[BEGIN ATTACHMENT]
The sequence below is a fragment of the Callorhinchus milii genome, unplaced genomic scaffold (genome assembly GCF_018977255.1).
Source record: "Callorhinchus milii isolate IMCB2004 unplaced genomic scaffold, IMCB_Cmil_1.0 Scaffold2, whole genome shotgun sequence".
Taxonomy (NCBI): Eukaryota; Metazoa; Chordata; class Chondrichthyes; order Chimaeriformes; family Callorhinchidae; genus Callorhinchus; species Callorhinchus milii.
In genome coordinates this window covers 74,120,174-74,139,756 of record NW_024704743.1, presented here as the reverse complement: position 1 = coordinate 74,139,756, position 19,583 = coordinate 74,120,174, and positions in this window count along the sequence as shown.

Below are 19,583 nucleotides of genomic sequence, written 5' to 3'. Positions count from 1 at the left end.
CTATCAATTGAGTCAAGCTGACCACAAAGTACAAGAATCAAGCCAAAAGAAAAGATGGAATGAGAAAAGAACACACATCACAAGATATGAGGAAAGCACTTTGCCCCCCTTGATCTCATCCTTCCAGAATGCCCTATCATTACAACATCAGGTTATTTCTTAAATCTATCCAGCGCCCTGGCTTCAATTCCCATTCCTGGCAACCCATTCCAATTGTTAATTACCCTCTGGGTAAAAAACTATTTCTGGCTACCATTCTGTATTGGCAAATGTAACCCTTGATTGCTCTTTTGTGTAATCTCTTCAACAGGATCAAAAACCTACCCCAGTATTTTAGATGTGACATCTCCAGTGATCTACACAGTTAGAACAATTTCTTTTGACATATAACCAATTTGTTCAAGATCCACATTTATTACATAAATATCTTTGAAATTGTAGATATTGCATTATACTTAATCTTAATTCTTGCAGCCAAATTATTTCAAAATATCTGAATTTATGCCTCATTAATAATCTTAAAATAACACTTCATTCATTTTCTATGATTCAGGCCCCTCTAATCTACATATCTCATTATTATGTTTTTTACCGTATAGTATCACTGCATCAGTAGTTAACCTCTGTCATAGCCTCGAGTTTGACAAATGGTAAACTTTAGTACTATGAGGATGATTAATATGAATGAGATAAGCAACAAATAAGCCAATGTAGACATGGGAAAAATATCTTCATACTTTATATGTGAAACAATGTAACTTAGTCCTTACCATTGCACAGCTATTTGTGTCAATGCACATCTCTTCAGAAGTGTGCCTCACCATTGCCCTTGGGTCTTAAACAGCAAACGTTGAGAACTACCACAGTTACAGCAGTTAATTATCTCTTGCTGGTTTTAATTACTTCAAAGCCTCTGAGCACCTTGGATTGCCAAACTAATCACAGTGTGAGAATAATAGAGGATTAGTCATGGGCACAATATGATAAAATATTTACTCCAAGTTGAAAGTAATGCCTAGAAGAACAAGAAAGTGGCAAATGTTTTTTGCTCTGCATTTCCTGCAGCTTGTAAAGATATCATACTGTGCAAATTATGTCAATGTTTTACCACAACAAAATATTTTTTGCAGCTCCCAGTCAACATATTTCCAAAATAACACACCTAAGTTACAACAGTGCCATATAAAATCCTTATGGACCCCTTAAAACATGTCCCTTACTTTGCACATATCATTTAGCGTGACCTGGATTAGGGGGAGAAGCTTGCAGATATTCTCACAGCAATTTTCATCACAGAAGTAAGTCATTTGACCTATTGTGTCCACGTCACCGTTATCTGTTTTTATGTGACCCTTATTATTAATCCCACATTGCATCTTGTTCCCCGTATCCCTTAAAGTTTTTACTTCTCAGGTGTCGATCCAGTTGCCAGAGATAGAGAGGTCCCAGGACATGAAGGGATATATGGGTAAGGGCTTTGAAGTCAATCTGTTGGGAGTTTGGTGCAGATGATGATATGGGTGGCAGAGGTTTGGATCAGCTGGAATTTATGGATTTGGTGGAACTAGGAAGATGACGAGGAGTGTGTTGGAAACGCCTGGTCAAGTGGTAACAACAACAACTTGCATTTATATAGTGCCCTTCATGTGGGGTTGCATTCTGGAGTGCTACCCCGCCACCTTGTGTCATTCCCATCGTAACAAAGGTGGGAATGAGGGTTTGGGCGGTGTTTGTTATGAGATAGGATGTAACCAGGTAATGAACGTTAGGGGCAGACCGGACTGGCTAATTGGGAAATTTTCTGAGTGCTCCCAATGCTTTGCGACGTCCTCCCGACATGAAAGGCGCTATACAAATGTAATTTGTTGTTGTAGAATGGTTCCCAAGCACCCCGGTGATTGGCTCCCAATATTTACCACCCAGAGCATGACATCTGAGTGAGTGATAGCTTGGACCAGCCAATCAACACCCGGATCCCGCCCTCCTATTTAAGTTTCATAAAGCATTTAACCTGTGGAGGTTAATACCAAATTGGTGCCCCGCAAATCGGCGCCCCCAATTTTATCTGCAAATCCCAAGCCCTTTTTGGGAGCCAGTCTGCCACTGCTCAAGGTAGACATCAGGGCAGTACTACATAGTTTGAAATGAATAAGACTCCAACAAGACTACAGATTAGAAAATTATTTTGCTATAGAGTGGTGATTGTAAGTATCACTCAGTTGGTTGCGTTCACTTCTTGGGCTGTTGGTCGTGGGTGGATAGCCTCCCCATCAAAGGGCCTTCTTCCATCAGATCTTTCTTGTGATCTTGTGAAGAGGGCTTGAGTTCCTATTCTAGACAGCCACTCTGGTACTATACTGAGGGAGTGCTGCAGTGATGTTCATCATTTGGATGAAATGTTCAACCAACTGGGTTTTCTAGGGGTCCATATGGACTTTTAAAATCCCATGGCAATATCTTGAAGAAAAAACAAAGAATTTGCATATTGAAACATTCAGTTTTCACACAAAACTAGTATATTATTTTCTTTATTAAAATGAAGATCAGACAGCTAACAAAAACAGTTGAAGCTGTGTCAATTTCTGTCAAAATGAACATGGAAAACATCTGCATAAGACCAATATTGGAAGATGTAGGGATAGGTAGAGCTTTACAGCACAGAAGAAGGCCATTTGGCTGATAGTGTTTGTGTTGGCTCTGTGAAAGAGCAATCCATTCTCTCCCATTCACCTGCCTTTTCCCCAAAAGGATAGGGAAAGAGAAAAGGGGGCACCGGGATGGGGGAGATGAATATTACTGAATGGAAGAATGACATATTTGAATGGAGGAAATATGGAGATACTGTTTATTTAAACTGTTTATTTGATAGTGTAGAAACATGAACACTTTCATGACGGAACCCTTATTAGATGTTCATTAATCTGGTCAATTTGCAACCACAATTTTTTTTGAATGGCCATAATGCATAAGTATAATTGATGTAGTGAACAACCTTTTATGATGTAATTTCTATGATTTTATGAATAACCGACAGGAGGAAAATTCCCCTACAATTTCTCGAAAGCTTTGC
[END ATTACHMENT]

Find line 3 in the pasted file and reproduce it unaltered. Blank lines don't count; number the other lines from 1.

Taxonomy (NCBI): Eukaryota; Metazoa; Chordata; class Chondrichthyes; order Chimaeriformes; family Callorhinchidae; genus Callorhinchus; species Callorhinchus milii.